Those of you past a certain age may remember the old Art Linkletter show “Kids Say the Darndest [sic] Things.” The one I still remember was when Linkletter asked a little boy if he looked like his daddy. “No,” replied the boy innocently, “I look like the mailman.”
Anarchists tossing firebombs celebrated the Greek government's latest round of economic austerity measures. In their violent revelry's afterglow, four dozen or so Athenian buildings became party candles and 150 Athenian shops provided presents to any rioter willing to loot them.
Decades of government intervention into economic activity have produced economic distortions, sluggish growth, an unsupportable debt burden, and a rotten financial structure ready to collapse of its own dead weight. In spite of that record, most Europeans want more government. That’s their choice. Like it or not, sooner or later, we reap what we sow.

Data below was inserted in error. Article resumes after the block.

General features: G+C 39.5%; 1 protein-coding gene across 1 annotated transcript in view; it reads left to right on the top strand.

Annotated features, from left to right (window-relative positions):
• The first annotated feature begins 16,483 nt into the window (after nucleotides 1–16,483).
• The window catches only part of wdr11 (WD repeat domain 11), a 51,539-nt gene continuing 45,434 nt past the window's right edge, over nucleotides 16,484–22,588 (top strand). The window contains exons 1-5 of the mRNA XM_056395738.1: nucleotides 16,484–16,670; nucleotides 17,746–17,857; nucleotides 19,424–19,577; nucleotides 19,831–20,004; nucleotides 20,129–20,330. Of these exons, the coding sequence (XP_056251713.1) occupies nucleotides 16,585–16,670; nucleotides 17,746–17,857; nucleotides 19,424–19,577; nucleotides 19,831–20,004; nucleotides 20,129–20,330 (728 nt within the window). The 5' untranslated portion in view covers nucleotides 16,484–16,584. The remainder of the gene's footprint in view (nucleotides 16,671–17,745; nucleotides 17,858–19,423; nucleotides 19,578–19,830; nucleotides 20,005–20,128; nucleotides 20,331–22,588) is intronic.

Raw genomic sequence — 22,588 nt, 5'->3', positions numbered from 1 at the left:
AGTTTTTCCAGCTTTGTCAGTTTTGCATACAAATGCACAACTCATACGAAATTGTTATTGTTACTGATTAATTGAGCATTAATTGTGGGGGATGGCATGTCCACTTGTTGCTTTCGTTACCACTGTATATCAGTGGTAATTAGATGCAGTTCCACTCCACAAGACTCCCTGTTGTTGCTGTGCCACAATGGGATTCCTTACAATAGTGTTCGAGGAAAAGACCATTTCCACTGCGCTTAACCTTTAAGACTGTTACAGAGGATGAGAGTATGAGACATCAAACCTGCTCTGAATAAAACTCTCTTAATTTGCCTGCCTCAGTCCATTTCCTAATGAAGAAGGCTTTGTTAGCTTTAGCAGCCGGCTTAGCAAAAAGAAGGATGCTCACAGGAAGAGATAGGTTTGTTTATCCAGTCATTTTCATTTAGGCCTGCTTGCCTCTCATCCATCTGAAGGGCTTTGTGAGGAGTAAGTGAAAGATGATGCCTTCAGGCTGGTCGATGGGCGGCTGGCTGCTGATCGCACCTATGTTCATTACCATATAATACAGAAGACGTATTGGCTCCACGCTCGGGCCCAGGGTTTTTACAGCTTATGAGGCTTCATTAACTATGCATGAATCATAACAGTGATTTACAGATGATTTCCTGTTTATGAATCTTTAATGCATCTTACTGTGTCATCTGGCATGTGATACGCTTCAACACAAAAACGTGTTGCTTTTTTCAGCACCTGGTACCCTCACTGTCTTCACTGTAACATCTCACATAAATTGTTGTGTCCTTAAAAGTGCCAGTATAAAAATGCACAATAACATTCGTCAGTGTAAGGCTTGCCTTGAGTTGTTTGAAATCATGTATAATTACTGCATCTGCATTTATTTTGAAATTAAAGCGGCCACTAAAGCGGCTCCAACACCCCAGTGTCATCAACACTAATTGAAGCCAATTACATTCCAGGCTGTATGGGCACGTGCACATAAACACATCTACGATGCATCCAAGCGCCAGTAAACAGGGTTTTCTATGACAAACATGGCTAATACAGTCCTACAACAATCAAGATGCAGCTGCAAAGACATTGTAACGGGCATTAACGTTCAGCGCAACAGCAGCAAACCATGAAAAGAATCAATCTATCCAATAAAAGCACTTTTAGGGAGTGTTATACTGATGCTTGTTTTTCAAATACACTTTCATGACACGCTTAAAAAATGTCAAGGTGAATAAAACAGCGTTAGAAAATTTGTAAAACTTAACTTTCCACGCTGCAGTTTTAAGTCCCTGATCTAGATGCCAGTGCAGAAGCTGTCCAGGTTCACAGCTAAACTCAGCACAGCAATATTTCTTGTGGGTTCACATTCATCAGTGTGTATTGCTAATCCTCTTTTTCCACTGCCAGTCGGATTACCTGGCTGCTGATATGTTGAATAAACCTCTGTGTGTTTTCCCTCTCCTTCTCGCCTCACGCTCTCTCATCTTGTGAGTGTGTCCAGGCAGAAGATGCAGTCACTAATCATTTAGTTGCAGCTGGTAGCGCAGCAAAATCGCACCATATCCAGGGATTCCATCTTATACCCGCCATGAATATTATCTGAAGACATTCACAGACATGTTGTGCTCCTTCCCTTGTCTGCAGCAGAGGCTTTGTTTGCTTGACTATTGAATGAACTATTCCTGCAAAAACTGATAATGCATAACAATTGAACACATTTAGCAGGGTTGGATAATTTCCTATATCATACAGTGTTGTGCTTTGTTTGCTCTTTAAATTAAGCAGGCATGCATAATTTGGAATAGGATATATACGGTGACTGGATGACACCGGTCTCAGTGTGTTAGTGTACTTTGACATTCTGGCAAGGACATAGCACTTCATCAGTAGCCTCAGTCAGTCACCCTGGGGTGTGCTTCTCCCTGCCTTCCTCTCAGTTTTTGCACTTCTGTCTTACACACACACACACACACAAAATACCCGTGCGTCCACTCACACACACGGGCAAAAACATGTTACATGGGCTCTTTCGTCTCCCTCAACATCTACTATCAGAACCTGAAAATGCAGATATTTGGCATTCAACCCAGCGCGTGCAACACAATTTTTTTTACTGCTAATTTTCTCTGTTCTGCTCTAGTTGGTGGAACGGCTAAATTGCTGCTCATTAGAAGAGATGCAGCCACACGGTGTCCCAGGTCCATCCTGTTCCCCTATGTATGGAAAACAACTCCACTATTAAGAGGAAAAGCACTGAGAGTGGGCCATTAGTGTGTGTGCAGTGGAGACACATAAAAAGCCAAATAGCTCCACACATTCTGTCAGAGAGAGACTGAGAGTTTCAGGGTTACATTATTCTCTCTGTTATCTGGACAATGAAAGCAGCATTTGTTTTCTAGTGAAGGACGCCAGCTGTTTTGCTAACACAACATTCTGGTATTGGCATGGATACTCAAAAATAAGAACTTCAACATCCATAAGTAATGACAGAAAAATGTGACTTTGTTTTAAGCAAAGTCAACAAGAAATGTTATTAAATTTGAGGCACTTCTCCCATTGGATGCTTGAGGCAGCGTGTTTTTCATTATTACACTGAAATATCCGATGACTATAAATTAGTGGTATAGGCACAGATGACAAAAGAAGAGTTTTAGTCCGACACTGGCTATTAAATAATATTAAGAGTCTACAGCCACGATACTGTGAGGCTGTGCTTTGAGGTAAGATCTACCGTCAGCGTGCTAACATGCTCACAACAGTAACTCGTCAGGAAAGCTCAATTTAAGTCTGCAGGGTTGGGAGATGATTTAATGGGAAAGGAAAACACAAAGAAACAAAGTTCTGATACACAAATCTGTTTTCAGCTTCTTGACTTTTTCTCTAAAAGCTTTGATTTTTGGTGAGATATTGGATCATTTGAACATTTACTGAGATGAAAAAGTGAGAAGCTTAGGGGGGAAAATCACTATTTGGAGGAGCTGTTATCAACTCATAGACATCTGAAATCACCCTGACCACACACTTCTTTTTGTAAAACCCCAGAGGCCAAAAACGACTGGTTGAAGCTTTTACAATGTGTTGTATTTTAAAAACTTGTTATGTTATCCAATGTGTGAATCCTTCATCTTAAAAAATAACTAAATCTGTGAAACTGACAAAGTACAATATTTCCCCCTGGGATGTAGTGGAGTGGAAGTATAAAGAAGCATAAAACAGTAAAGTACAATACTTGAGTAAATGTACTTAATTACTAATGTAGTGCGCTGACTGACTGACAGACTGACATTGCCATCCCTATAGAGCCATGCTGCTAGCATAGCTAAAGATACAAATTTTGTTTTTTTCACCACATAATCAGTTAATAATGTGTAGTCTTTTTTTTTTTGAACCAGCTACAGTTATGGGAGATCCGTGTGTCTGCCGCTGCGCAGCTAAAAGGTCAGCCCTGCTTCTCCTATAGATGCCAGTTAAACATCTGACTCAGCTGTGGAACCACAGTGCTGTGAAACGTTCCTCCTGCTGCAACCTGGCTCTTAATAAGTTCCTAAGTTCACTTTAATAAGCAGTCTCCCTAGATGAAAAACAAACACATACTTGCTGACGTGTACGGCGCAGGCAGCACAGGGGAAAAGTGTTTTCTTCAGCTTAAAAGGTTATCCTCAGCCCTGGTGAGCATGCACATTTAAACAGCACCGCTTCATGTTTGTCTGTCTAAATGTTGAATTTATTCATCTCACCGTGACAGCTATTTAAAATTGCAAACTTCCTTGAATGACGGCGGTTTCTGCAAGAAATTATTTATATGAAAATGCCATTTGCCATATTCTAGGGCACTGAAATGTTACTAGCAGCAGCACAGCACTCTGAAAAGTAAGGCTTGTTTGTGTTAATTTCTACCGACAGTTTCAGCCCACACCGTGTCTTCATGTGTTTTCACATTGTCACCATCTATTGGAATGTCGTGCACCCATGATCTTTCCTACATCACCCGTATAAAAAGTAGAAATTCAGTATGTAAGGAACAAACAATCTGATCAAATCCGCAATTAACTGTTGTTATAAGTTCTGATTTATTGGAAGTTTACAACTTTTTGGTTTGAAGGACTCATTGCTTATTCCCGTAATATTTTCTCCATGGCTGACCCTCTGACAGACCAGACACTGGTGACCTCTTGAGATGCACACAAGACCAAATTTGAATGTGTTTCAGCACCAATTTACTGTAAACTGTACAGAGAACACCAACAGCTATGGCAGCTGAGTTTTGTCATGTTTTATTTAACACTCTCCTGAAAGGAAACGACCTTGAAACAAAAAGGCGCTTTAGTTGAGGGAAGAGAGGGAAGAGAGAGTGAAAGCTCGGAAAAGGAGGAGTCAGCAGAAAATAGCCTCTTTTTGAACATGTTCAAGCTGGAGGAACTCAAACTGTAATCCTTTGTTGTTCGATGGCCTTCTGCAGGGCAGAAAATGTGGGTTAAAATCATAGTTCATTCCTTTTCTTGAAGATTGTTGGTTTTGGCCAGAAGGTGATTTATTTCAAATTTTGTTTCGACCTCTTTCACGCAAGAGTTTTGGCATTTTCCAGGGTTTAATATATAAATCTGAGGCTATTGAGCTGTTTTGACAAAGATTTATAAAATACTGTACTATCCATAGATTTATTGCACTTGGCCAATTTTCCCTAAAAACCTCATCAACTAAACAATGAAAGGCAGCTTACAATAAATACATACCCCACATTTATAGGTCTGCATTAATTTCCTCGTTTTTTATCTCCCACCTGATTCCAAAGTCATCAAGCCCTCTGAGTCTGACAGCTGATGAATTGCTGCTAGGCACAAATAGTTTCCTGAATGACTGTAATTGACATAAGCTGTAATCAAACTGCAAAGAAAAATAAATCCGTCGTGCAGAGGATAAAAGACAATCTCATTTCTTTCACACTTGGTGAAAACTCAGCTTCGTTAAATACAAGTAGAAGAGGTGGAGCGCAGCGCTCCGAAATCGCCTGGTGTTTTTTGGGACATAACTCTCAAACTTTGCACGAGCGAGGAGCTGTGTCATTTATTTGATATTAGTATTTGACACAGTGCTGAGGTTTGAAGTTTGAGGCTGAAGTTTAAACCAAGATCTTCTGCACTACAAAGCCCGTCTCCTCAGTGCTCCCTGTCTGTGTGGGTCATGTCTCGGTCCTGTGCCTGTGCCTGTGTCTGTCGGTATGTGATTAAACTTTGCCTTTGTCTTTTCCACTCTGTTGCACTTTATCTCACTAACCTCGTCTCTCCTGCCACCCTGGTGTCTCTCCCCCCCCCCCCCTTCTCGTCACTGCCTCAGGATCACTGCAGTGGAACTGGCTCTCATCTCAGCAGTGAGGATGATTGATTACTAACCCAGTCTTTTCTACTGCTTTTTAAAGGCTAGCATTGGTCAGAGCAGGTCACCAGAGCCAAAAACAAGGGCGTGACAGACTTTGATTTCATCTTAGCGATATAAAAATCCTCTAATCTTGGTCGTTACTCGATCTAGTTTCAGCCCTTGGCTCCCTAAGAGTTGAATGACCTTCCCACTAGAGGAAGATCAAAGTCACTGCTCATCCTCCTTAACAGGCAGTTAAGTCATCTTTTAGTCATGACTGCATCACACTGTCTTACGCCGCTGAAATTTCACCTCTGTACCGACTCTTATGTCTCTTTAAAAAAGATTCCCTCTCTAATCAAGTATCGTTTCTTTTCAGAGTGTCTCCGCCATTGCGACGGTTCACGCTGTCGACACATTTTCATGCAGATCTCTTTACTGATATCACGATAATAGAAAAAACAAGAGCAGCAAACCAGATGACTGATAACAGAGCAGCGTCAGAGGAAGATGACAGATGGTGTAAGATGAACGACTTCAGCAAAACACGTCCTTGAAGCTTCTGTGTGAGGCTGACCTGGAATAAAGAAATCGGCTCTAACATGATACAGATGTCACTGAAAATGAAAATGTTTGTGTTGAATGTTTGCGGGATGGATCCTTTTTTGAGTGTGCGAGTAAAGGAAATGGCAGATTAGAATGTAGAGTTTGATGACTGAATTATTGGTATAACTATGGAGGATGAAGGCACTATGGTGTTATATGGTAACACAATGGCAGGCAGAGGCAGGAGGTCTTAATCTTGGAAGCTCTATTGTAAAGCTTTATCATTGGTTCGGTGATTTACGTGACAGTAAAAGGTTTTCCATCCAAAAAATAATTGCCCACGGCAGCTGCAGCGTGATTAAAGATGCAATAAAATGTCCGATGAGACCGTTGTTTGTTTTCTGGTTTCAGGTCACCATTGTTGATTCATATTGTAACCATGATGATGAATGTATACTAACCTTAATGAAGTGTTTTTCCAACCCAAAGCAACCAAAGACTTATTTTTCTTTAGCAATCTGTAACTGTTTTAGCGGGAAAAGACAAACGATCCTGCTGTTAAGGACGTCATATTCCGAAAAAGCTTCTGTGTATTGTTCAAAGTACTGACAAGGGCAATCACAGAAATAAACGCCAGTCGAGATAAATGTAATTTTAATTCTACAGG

Greece threatened with expulsion from the EU if austerity referendum fails.
The global web of commerce is prone to false alarms and I’m always skeptical of claims that organizations barely capable of coherent management of their core mission are somehow capable of pulling off a global coup. But reports coming in from Europe are troubling and convey the impression that a sense of panic is setting in across the Atlantic. There is good reason for concern here because of the intertwined nature of the global banking system.
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